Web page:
The list of bottom feeders is endless. All of those are not suitable to keep inside the aquarium. So, I’ve come up with a list of the 10 best bottom feeders that will be perfect for freshwater aquariums.

10 Best Bottom Feeder Fish for Freshwater Aquariums

Bristlenose Catfish

Scientific Name: Ancistrus

Care Level: Easy

Temperament: Peaceful

Diet: Herbivorous

Maximum Size: 6″

Expected Lifespan: Up to 5 Years

Ideal Tank Size (Minimum): 20 Gallons 

Bristlenose Catfish are popular fish with a unique appearance that forms a real gem for attraction. It is a perfect choice as a bottom feeder fish for both beginners and experienced aquarists.

The species are large and tend to grow up to 6 inches long. The catfish typically occupy more space after attaining adulthood. Therefore, you are expected to have a larger tank that can easily accommodate the fish without stress.

The most wonderful is that the fish tend to be tolerant of different tank water conditions. This enables the species to survive almost everywhere across the world.

Bristlenose catfish is low maintenance fish, and the species have a peaceful temperament. This makes the species compatible with other aquarium fish of the like-minded.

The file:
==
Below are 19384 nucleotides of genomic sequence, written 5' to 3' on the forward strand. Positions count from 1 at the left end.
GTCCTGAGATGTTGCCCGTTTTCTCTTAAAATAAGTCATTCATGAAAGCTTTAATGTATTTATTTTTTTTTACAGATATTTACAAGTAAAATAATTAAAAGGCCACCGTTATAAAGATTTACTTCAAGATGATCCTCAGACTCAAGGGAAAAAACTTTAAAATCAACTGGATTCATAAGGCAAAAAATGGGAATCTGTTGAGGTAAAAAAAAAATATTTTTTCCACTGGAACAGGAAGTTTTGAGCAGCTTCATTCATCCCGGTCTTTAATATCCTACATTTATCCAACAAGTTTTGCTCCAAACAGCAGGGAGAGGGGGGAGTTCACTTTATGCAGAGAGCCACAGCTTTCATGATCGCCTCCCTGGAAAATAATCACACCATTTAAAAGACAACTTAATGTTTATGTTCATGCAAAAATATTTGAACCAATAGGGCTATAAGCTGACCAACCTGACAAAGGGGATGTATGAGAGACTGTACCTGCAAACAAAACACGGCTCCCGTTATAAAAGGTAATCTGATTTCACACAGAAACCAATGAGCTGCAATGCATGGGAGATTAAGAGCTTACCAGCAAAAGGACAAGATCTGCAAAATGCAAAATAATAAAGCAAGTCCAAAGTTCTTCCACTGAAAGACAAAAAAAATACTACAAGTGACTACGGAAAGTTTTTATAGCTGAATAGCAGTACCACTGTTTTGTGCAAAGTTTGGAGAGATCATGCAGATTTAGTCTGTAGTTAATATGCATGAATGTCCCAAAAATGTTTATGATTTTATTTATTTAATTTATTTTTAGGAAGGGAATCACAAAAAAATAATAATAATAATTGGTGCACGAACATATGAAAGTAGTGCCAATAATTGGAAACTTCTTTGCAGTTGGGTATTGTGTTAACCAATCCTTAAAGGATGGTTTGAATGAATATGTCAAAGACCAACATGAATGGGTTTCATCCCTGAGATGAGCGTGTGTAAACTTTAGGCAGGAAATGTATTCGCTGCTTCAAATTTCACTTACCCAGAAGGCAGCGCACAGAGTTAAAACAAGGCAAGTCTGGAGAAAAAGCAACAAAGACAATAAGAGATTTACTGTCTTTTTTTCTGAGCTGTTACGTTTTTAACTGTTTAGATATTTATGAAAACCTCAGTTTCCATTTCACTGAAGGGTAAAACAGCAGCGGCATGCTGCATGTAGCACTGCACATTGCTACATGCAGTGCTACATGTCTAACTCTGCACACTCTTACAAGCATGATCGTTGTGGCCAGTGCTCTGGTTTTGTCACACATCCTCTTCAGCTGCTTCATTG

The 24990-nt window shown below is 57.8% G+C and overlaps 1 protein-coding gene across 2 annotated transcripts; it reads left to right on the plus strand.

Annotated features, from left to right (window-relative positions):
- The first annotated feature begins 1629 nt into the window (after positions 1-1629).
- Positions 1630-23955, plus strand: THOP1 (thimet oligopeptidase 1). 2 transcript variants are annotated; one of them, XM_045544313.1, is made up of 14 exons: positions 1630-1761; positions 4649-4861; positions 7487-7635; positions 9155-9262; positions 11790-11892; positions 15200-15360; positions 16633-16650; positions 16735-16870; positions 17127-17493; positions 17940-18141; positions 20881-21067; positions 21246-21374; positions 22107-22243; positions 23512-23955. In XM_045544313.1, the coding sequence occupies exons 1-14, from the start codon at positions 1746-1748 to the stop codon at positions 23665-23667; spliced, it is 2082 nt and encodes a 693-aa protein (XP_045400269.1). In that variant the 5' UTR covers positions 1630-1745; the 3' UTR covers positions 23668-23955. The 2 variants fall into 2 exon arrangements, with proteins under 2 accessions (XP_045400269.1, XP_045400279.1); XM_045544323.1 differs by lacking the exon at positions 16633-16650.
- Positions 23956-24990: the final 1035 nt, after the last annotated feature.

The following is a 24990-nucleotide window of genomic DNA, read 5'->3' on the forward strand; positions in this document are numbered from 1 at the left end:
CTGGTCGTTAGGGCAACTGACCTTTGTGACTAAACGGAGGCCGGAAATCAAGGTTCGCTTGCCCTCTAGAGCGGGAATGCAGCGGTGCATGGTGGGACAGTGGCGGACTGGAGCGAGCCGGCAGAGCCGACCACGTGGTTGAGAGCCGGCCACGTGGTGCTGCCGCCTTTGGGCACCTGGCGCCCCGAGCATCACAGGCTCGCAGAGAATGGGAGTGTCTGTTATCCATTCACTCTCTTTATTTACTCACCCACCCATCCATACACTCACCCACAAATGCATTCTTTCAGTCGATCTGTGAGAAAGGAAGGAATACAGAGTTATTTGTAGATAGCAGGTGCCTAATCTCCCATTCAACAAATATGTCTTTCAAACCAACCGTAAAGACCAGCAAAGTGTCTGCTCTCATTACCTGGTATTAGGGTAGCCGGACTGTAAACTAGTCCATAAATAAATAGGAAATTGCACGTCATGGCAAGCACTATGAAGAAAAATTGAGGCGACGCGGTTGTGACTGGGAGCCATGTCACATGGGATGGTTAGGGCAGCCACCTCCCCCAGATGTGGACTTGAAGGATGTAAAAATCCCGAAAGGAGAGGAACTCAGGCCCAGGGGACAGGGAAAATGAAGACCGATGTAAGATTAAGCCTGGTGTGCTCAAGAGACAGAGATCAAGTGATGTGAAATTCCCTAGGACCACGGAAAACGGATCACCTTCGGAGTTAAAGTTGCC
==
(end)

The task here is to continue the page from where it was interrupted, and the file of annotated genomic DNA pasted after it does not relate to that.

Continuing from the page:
Bristlenose is mostly vegetarians as they are algae eaters, though they can also feed on other small fish species. However, they are hardy species but can be attacked by fish ich. The good news is that the infection is treatable and can be prevented.

Kuhli Loach

Scientific Name: Pangio kuhlii

Care Level: Easy

Temperament: Peaceful

Diet: Omnivorous

Maximum Size: 5″

Expected Lifespan: Up to 10 Years

Ideal Tank Size (Minimum): 20 Gallons 

This is a unique tropical community fish popularly known as great cleaners. The most beautiful thing is that the species have a long lifespan of about ten years. Hence, make them suitable for beginners to keep them as bottom feeder fish in the aquarium.

Kuhli Loach has a slender body with relatively small fins that are hard to see from a glance. The aquatic creatures grow up to 5 inches long at maturity. The good news is that they do not need more room when growing up.